To watch all of The Star Trek franchise, it would take you nearly a month of no-sleep-marathoning. Nearly 550 hours at this point. Twenty-four days. AND THEY'RE STILL MAKING MORE. You don't have that kind of time.
I've attempted to put together a much more condensed series of Star Trek. Dividing it into ten episode seasons. For the most part, these are My Favorite Episodes. I've left out some that are historically important episodes, in favor of things that I found fun to watch. If you're a Trekkie or Trekker, or just consider yourself a fan, I may have left off your favorite episode. Sorry. But this is more a list for people like me, who had seen an episode here and there, were interested in seeing more, but don't want to invest in the whole 530+ hours. I'm doing it, so others don't have to.
Now that we've finished with the original cast, it's time to see The Next Generation take over, as well as look back at the previous generation and how their actions affect the new crew. The theme of this season is What Constitutes Life in the future. We'll examine this from several angles. Much like TOS, we'll be jumping around the first couple of seasons, mostly because the first two seasons of The Next Generation are Awful. As bad to worse than the third season of The Original Series, so we're skipping most of it. It's logical.
Star Trek Season 4:
Episode 1: Coming Of Age
(Picard, Riker, Wesley, Crusher, Troi, Worf, Data, Laforge)
In the actual viewing order, this episode shows up about halfway through the first season, and one of the biggest criticisms of it, is that it has false consequences, as the two major storylines center on crew members possibly leaving the show, which was obviously not going to happen. But while this is not a great episode to endure after you've spent a bunch of time with the crew, it's a great intro.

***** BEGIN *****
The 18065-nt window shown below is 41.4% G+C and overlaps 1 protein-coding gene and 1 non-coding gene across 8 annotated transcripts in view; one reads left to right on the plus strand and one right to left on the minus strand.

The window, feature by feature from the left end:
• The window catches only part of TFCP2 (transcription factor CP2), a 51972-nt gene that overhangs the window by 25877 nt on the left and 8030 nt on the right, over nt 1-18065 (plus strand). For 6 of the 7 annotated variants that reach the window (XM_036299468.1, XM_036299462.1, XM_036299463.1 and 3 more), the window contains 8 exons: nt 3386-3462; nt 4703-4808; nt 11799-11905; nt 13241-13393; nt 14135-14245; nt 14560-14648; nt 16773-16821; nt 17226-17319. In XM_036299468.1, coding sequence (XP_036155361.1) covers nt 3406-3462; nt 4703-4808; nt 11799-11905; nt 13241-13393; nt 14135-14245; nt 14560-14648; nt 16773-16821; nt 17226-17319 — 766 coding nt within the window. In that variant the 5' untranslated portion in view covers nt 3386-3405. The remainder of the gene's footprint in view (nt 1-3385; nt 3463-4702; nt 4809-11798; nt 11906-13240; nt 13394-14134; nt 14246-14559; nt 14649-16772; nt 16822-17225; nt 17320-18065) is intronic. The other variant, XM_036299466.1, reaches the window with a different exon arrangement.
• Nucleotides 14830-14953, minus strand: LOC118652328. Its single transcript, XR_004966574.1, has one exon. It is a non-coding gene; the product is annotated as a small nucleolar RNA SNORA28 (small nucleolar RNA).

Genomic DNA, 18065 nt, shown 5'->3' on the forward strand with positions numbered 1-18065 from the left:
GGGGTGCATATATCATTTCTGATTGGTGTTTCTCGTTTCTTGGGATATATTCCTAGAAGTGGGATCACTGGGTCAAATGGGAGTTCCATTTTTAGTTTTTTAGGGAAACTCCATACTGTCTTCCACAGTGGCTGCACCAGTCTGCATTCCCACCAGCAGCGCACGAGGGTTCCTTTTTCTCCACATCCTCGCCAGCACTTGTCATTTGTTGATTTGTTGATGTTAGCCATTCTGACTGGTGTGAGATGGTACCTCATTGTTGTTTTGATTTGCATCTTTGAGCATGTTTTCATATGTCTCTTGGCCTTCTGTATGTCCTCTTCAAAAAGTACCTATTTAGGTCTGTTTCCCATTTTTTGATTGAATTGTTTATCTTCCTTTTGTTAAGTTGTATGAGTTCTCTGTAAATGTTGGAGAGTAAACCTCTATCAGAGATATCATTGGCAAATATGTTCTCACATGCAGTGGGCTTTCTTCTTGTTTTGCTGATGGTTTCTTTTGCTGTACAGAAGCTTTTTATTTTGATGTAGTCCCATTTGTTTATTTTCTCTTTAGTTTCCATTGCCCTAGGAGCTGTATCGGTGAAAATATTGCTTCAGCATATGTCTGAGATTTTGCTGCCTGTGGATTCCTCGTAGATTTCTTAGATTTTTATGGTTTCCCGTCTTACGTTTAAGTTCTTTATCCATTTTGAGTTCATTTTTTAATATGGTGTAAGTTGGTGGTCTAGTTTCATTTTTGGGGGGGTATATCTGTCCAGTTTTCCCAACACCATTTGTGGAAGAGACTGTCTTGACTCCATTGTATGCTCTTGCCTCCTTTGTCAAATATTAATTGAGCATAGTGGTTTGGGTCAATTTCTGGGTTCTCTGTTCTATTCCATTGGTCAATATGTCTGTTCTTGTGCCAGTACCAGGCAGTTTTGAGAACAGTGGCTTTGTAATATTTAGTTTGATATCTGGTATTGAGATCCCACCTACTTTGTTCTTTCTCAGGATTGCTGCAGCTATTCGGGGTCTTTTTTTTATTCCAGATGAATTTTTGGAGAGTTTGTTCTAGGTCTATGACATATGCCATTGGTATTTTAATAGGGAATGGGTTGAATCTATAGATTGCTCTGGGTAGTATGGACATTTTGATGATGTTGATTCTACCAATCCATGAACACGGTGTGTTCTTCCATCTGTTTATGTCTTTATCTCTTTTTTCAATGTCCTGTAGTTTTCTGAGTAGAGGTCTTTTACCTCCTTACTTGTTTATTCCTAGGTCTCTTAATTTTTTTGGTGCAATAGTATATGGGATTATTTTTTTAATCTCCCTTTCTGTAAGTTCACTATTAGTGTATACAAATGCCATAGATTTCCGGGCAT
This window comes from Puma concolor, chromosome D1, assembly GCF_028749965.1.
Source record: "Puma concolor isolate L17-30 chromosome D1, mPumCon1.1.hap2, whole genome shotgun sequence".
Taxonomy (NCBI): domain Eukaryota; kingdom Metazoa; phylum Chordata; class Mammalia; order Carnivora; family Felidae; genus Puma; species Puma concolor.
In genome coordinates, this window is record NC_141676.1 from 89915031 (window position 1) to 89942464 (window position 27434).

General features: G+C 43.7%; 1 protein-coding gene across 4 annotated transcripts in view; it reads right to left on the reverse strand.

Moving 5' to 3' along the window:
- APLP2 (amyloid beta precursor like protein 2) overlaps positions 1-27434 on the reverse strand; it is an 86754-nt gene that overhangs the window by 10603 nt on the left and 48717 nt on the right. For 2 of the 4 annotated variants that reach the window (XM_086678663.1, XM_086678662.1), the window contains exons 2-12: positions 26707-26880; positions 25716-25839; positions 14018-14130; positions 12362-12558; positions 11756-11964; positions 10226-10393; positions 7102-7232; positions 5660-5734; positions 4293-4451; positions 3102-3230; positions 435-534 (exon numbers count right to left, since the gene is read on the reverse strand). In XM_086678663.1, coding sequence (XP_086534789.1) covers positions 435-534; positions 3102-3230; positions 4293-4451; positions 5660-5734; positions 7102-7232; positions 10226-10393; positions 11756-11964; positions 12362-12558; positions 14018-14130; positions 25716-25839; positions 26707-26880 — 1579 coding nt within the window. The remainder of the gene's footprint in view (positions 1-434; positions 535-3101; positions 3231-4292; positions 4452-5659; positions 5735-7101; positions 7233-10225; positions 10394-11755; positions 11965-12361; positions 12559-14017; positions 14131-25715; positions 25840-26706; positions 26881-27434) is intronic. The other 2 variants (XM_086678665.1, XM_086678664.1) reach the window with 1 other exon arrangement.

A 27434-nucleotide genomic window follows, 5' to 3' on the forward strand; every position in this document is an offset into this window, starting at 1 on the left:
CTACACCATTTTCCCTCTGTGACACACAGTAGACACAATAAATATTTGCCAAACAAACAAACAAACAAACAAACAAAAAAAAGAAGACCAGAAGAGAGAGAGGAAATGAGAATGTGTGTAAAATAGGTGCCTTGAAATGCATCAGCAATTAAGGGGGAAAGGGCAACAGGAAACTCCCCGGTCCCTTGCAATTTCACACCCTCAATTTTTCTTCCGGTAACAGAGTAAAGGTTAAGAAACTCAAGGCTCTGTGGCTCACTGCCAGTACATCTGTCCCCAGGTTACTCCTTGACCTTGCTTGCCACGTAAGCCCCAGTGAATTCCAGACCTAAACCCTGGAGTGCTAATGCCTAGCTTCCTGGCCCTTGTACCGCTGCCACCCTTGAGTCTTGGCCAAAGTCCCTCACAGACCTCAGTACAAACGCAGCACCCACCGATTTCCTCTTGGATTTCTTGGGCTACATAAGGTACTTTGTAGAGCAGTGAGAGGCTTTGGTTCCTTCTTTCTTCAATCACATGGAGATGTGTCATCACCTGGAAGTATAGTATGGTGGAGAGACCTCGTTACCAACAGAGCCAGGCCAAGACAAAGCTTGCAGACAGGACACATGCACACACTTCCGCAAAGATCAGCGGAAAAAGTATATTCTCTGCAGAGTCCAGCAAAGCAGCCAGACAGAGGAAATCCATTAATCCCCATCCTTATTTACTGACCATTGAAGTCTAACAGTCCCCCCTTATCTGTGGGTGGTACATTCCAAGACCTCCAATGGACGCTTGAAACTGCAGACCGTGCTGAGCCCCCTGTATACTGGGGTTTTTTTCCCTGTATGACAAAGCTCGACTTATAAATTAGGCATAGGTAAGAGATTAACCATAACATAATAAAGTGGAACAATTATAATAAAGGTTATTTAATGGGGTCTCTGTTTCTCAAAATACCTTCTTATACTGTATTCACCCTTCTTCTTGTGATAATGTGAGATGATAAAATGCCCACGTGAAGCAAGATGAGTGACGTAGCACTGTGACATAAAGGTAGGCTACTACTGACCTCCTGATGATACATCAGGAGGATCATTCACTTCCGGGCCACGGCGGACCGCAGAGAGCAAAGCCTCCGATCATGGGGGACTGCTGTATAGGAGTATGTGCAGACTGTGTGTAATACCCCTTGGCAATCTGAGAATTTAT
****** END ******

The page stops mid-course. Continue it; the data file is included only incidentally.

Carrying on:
As we learned last season, Starfleet is bastards (similar to "Timelords are assholes", I know, but equally true). We see them from two angles in this episode as an Admiral orders an annoying auditor to investigate Captain Picard's competency while Honorary Ensign Wesley Crusher applies to Starfleet Academy to become an official crew member. As you might expect, not much is at it seems.
Episode 2: The Last Outpost
(Picard,, Riker, Crusher, Laforge, Yar, worf, Troi, Data)
I almost made this the first episode, as it parallels the first episode of season one of my continuity, as The Enterprise follows a barely understood but clearly Up To No Good species with the intent to do battle. Unlike The Romulans from Season One, The Ferenghi are Super Annoying. So when a third party pits The Ferenghi against the crew of The Enterprise, the two parties are forced to work together.
Episode 3: Conspiracy
(Picard, Riker, Data, Crusher, Worf, Laforge, Troi)
A group of rogue Starfleet captains approach Picard about the possibility that Starfleet has been corrupted by an outside source. So when Starfleet orders The Enterprise to a star base, Picard is understandably concerned. When it turns out that the jerky auditor from the first episode, as well as the admiral who sicked the auditor on the ship in the first place, are involved, the crew of The Enterprise springs into action.
Episode 4: Datalore
(Data, Picard, Riker, Yar, Worf, Wesley, Laforge)
It turns out that Data isn't the only android like him. His "brother", Lore, is A Jerk. What happens is he replaces Data as an officer?
Episode 5: Borderlands
(Archer, T'Pol, Soong, Phlox, Sato, Trip, Reed, Mayweather)
Was the guy who made Data and Lore evil? We may never know. But the original crew of The Enterprise has to deal with a Klingon problem while they're transporting one of Dr. Soong's ancestors, who's been messing around with augmented humans who, as it happens, are wreaking havoc with the Klingons.
Episode 6: A Matter Of Honor
(Riker, Picard, Data, Worf, Wesley, Pulaski, Laforge)